“Have you lost your mind—?”

“Did you just raise your hand at me—?”

“Can’t you see what’s going on around you—?”

“I’ll have your hands chopped off for this, you dumb cunt, NOW LIE DOWN AND SPREAD ’EM—”

“Earhart? Earhart, you’re just going to stand there? Say something, talk some sense into this mad—”

Her shouting was interrupted when Milos suddenly lurched forward and wrestled her down.

Her back to the ground, Natir couldn’t push him off for how heavy he was. She fought back hysterically, kicking him and sending her fists to his chest, shouting with breathless half-sentences.

He grabbed her thighs and tried to force her legs open.

Natir crossed legs and bent her knees to stop him as she twisted every way underneath him.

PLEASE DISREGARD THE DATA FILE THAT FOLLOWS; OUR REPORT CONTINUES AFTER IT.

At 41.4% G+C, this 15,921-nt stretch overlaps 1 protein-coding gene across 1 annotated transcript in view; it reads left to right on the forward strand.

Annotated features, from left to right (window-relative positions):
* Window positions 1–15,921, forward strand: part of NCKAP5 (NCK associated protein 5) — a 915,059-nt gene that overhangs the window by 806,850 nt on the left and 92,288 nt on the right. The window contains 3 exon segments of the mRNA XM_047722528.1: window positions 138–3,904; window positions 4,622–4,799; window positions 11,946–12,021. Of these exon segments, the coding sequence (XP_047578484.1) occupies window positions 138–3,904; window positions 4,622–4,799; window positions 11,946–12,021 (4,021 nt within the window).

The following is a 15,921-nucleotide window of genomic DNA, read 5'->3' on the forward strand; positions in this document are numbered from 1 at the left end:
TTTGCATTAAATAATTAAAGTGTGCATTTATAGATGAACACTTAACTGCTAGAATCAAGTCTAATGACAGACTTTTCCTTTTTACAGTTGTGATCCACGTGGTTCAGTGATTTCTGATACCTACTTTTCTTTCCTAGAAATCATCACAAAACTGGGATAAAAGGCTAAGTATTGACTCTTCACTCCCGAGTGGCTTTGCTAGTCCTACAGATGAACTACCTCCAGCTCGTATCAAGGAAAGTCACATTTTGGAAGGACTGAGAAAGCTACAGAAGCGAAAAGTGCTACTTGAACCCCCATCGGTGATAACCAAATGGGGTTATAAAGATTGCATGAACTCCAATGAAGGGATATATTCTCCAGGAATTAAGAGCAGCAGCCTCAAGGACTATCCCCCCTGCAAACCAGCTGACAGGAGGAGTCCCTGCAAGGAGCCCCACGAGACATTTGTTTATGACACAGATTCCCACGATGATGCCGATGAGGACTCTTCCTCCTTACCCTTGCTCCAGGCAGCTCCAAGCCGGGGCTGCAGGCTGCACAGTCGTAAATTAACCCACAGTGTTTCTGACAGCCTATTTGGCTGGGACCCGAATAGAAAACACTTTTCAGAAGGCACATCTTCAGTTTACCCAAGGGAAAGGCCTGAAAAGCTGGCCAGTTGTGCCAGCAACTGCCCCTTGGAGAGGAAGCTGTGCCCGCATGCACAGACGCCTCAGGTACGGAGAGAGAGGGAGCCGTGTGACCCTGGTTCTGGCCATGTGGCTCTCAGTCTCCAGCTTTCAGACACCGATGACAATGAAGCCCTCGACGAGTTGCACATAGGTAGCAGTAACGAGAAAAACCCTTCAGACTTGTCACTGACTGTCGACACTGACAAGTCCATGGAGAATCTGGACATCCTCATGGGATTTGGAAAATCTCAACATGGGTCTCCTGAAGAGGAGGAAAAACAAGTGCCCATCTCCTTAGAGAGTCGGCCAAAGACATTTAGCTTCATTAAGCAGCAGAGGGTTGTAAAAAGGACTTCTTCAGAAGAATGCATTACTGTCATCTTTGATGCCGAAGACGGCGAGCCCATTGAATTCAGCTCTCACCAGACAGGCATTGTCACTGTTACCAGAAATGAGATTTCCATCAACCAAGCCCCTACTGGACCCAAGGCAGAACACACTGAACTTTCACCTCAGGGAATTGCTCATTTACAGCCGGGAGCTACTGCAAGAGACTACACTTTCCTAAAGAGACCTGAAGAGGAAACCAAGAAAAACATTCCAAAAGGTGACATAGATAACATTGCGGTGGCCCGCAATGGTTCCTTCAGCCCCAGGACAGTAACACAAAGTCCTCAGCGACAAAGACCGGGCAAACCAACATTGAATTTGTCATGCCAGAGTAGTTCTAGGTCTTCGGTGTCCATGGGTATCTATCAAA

“I’ll fuckin’ have you.”

“Stop! What are you doing? Really, stop! No! No, I said!”

“Stop...resisting...whore!”

Earhart shouted, “Milos, for Veles’s sake, we need to go!”

They paused amidst their fight, both panting for air.

Natir had her knee to his chest, keeping him off, while he had grabbed both her wrists with one hand and forced her arms to one side, his other hand clutching her jaw and forcing her to look at him.

He shouted, breathless, as he shook her head, “What do you think you’re doing, slave? Huh? What do you think you’re doing? You think you get to say a word about this? You just wait ’til I’m done with you, I WILL WHIP YOU LIKE A DOG.”

She spat in his face, “I’d rather die.”

Overtaken by rage, he treated her with a slap that sent her cry echoing through the air then grabbed her head, his palm covering her whole face, and rammed the back of her head against the ground.